Lost Your Job but Still Have a 401(k)? Here’s What to Do With It

Rebalance Managing Director Scott Puritz details the importance of knowing how much you’re paying in 401(k) fees, and why when it comes to rollovers, you have to “just get it done.”

Tens of millions of Americans have lost their jobs as the coronavirus ravages the economy, bringing the unemployment rate to a Great Depression-level 14.7 percent — and many are looking for emergency lifelines to meet living expenses.

Retirement accounts will be a tempting option. Last year, about 63 million households had defined contribution plan accounts, and 46.4 million households owned I.R.A.s, according to the Investment Company Institute.

The CARES Act signed into law in March provides flexible hardship withdrawal options for 401(k) and individual retirement accounts. But people who have lost their jobs and don’t need to tap their retirement account early still have a decision to make: Leave the savings in the former employer’s plan, or roll them over to an I.R.A. In the event that a former employer goes out of business and terminates the plan, your choice is a rollover or taking a direct distribution. The best choice will depend on a number of factors.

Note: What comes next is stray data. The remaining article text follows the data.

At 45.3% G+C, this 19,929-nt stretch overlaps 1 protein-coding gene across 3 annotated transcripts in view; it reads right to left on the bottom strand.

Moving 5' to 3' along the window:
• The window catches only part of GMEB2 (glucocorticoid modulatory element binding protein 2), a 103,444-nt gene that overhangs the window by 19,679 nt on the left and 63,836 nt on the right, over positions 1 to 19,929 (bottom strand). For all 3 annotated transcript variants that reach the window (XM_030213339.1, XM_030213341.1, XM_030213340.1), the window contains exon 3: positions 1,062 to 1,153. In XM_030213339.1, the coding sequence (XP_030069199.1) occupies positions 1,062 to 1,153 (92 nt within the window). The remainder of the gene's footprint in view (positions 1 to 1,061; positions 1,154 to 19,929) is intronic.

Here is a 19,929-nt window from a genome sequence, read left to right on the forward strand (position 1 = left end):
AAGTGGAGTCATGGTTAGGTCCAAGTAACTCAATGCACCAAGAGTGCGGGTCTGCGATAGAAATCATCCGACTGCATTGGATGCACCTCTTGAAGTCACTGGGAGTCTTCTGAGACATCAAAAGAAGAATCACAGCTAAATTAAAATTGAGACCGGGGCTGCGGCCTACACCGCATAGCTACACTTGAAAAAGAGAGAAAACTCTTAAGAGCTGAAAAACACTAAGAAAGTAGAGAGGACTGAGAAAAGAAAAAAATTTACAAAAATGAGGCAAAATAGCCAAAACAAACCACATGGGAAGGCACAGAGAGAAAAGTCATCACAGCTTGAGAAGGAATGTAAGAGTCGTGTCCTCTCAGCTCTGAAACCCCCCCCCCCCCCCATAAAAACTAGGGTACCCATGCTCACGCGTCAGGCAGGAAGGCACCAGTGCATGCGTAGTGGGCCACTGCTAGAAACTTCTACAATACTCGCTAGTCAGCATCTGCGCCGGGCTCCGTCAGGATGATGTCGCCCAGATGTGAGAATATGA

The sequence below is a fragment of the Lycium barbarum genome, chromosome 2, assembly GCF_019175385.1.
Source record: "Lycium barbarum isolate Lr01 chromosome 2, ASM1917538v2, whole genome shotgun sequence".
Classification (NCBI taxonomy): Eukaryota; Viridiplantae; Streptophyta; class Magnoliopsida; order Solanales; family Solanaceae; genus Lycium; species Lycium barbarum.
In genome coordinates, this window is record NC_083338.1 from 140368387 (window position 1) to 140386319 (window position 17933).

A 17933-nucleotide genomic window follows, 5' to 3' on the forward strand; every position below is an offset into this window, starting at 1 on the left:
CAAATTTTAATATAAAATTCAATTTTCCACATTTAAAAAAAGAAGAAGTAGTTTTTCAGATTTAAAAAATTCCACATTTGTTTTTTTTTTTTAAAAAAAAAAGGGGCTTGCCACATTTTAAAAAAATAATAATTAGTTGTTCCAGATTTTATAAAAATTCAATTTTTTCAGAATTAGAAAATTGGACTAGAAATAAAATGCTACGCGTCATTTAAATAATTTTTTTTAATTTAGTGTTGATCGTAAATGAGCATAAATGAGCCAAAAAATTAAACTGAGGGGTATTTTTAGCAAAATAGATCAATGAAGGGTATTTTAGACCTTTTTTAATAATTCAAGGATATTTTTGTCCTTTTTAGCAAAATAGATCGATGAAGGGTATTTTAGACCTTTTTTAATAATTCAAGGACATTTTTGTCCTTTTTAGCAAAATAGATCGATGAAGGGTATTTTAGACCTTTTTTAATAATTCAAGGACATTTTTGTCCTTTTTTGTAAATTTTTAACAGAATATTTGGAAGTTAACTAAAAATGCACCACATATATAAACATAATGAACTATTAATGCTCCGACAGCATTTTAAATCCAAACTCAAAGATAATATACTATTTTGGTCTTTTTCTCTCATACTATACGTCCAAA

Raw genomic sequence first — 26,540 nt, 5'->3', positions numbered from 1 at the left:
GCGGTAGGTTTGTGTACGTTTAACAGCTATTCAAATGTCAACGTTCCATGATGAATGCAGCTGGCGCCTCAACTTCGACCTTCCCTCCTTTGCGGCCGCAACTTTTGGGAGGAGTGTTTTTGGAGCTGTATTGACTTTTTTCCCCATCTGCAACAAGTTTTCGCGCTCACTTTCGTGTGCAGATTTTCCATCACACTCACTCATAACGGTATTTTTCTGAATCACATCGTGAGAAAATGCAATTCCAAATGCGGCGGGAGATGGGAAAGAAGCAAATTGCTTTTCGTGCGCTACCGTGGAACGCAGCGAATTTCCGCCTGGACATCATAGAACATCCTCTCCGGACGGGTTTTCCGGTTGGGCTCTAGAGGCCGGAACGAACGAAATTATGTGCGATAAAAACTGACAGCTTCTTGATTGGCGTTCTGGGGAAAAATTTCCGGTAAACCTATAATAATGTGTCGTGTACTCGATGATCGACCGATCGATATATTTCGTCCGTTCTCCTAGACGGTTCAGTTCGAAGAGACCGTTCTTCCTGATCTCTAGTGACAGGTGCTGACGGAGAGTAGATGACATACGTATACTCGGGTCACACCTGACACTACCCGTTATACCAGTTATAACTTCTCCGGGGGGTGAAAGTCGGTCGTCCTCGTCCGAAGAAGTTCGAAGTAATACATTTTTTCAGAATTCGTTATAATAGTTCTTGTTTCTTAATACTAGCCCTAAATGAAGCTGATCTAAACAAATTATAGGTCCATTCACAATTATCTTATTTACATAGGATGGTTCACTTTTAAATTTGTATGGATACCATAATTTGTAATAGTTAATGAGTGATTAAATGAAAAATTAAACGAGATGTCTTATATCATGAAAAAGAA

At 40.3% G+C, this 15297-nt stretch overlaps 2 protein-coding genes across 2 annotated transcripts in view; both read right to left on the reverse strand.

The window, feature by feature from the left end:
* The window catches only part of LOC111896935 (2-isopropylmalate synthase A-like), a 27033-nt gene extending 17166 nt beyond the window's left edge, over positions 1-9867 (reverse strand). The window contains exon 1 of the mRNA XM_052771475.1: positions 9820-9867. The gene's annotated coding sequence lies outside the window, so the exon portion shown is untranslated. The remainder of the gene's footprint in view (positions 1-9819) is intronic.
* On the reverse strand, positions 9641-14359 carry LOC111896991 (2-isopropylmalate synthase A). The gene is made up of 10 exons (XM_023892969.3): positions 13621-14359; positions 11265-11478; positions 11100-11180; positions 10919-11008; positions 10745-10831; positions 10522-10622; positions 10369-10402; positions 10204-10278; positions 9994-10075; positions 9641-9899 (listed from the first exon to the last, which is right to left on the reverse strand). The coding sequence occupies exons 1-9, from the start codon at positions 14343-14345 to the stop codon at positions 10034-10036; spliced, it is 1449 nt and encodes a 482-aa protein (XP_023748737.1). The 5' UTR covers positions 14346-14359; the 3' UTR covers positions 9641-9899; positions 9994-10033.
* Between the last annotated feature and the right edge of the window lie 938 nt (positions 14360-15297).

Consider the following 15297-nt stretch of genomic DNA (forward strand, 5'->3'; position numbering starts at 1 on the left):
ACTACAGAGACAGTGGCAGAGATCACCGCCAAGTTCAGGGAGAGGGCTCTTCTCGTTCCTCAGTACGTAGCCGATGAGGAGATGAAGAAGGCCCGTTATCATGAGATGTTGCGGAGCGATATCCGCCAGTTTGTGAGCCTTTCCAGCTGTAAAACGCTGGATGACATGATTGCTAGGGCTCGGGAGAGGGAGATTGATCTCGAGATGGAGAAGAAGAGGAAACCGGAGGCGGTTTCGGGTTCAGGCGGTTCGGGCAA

If you lost a job because of the coronavirus crisis, the CARES Act offers special exemptions from the usual withdrawal rules for 401(k) or I.R.A. accounts. Adoption of the exemptions is voluntary for employers, but most seem to be offering them; Fidelity reports that 96 percent of the plan sponsors that it works with have added these features, for example.

Normally, income taxes are due on withdrawals from these accounts in the year you take the distribution. And if you are younger than 59½, a 10 percent penalty is levied. Under the CARES Act, you can withdraw 100 percent of your account, up to $100,000, without the usual 10 percent penalty. The income taxes are still due, but you can spread out payments over three years or redeposit the withdrawn sums anytime during that period. (The CARES Act also relaxes the rules on loans from 401(k) plans, but most employers won’t permit loans if you no longer work for them.)

“This is probably the most flexible distribution and taxation arrangement that I’ve ever seen for retirement plan benefits,” says Fred Reish, a lawyer who specializes in employee benefits. “It’s really quite extraordinary.”

The prospect of cracking open retirement piggy banks to meet emergency needs doesn’t bode well for the nation’s retirement savings, which reflected economic inequalities before the crisis that are likely to worsen now. Widespread drawdowns under the emergency law may underscore a post-crisis need to develop more robust emergency saving options.